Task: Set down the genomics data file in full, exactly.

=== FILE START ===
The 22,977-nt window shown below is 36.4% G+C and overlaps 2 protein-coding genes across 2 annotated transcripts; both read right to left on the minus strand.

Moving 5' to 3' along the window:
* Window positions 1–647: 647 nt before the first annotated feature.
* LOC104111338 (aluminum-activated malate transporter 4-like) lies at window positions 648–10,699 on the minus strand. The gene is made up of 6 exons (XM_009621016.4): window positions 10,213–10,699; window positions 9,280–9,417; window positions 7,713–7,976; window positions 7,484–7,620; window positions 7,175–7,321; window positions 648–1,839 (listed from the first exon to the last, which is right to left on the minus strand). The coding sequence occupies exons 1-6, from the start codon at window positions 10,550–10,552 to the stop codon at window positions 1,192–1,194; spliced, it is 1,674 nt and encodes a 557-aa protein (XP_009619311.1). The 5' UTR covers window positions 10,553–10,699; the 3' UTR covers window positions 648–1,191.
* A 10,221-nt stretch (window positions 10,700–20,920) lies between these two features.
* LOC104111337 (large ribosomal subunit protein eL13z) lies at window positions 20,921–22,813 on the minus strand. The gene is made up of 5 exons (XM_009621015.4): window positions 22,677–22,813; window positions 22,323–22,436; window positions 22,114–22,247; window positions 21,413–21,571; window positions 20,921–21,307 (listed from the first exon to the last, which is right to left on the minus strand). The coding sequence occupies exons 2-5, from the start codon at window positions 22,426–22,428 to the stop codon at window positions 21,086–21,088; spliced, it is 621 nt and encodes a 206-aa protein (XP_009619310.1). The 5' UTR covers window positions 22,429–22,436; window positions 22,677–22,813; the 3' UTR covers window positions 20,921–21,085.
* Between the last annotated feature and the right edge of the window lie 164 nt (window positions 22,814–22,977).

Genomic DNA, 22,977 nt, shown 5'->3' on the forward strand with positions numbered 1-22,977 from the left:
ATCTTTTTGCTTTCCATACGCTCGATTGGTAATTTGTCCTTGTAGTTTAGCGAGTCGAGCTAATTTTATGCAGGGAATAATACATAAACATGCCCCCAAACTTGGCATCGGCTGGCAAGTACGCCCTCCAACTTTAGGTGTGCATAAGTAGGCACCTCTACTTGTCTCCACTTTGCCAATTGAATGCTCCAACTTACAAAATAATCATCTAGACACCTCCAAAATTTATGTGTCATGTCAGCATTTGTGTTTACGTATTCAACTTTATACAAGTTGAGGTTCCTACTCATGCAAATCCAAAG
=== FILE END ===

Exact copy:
The 22,977-nt window shown below is 36.4% G+C and overlaps 2 protein-coding genes across 2 annotated transcripts; both read right to left on the minus strand.

Moving 5' to 3' along the window:
* Window positions 1–647: 647 nt before the first annotated feature.
* LOC104111338 (aluminum-activated malate transporter 4-like) lies at window positions 648–10,699 on the minus strand. The gene is made up of 6 exons (XM_009621016.4): window positions 10,213–10,699; window positions 9,280–9,417; window positions 7,713–7,976; window positions 7,484–7,620; window positions 7,175–7,321; window positions 648–1,839 (listed from the first exon to the last, which is right to left on the minus strand). The coding sequence occupies exons 1-6, from the start codon at window positions 10,550–10,552 to the stop codon at window positions 1,192–1,194; spliced, it is 1,674 nt and encodes a 557-aa protein (XP_009619311.1). The 5' UTR covers window positions 10,553–10,699; the 3' UTR covers window positions 648–1,191.
* A 10,221-nt stretch (window positions 10,700–20,920) lies between these two features.
* LOC104111337 (large ribosomal subunit protein eL13z) lies at window positions 20,921–22,813 on the minus strand. The gene is made up of 5 exons (XM_009621015.4): window positions 22,677–22,813; window positions 22,323–22,436; window positions 22,114–22,247; window positions 21,413–21,571; window positions 20,921–21,307 (listed from the first exon to the last, which is right to left on the minus strand). The coding sequence occupies exons 2-5, from the start codon at window positions 22,426–22,428 to the stop codon at window positions 21,086–21,088; spliced, it is 621 nt and encodes a 206-aa protein (XP_009619310.1). The 5' UTR covers window positions 22,429–22,436; window positions 22,677–22,813; the 3' UTR covers window positions 20,921–21,085.
* Between the last annotated feature and the right edge of the window lie 164 nt (window positions 22,814–22,977).

Genomic DNA, 22,977 nt, shown 5'->3' on the forward strand with positions numbered 1-22,977 from the left:
ATCTTTTTGCTTTCCATACGCTCGATTGGTAATTTGTCCTTGTAGTTTAGCGAGTCGAGCTAATTTTATGCAGGGAATAATACATAAACATGCCCCCAAACTTGGCATCGGCTGGCAAGTACGCCCTCCAACTTTAGGTGTGCATAAGTAGGCACCTCTACTTGTCTCCACTTTGCCAATTGAATGCTCCAACTTACAAAATAATCATCTAGACACCTCCAAAATTTATGTGTCATGTCAGCATTTGTGTTTACGTATTCAACTTTATACAAGTTGAGGTTCCTACTCATGCAAATCCAAAG